Rocks that Crackle and Glow – 10 years later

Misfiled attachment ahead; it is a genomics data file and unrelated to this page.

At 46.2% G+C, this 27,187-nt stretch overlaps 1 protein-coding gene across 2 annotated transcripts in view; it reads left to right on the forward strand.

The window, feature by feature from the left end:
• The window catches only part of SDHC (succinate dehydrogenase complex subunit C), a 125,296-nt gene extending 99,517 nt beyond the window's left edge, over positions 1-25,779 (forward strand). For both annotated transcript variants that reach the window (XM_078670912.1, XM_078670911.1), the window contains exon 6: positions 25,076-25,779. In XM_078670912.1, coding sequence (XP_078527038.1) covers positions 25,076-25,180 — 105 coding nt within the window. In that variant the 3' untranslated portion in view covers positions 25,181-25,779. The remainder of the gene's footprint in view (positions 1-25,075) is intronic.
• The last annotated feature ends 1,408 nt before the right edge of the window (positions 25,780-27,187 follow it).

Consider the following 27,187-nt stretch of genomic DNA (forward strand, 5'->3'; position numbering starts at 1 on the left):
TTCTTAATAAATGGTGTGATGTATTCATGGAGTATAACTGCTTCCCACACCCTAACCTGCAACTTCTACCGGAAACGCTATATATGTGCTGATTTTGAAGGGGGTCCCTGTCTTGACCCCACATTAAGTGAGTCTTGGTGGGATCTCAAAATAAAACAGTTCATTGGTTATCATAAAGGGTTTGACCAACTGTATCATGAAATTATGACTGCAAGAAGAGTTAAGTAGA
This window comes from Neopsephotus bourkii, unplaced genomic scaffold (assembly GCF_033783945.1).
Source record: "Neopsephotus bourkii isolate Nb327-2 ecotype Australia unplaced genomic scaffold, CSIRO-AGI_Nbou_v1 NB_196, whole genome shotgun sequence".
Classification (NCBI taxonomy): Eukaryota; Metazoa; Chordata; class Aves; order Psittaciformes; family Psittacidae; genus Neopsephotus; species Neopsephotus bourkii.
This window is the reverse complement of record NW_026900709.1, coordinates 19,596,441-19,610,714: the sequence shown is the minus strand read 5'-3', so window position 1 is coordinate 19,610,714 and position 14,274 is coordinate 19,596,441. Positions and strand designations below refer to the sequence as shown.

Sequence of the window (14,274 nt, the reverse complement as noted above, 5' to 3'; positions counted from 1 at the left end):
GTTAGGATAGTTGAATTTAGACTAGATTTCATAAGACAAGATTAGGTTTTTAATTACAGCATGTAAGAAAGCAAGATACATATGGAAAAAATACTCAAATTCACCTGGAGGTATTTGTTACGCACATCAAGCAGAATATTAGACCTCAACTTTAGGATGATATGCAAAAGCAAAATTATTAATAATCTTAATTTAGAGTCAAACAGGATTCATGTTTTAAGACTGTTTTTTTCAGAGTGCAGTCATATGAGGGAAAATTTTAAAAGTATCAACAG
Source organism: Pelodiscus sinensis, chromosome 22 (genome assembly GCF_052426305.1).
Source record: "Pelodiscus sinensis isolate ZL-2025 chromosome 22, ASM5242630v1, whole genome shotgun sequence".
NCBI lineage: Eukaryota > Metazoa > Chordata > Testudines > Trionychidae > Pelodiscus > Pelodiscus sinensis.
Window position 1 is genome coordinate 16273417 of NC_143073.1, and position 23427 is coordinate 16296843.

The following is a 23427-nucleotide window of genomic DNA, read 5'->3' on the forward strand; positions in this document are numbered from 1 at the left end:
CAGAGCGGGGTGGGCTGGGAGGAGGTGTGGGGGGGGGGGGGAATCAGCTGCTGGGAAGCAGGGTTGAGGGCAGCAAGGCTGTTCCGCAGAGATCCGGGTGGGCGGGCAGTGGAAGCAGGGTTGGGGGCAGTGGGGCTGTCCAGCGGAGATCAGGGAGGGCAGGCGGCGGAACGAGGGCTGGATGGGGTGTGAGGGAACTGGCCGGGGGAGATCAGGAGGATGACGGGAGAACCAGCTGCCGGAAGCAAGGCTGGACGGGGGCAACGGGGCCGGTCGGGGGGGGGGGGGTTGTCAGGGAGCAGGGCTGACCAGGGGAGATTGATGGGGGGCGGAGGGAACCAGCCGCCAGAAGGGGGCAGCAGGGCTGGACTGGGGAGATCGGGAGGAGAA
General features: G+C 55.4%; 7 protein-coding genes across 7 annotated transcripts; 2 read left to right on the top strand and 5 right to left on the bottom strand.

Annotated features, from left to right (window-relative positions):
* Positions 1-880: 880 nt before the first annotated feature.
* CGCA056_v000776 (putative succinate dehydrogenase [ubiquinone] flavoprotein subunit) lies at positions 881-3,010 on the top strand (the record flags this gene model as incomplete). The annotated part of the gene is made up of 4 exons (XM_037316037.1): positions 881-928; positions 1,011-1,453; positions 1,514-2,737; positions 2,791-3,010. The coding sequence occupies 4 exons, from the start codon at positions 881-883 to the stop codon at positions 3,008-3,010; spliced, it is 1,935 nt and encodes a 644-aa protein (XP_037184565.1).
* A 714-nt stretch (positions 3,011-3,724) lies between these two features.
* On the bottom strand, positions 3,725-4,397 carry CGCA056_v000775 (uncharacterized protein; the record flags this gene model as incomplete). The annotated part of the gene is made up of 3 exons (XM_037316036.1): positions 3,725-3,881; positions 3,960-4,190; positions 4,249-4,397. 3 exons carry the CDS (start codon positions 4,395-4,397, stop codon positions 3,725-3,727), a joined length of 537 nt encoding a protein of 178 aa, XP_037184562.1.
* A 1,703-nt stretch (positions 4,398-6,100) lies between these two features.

10 years ago I reported in the J. Sci. Exploration, 17, 37-71, 2003 about pre-earthquake signals, which the Earth produces prior to major seismic activity. Some of these signals have been reported for centuries, even millennia. The list is long and diverse: changing well water levels, changing water chemistry, ground-hugging fog, low frequency electromagnetic emission, earthquake lights from ridges and mountain tops, magnetic field anomalies, transient anomalous radiant temperature anomalies over wide areas as seen in satellite images, changes in the plasma density of the ionosphere, and strange animal behavior. There still is great confusion, how these pre-EQ phenomena are generated, how they are interconnected, and whether they are even real. Today, 10 years later, we know that these pre-EQ phenomena can be traced to a single process: the stress-activation of electronic charge carriers in rocks, positive holes, which consist of defect electrons associated with energy levels as the upper edge of the valence band, chemically O– in a matrix of O2–. Lying normally dormant, when the positive holes wake up, they have the amazing ability to spread out of the stressed rock volumes, traverse tens of kilometers of rocks from deep in the Earth crust all the way to the surface. When they arrive, the Earth surface begins to sparkle and glow. On the basis of insight into the fundamental solid state processes involved, we can now begin implementing a Global Earthquake Forecasting System – a momentous task that will need a broad collaboration across many scientific disciplines and a healthy dose of political will.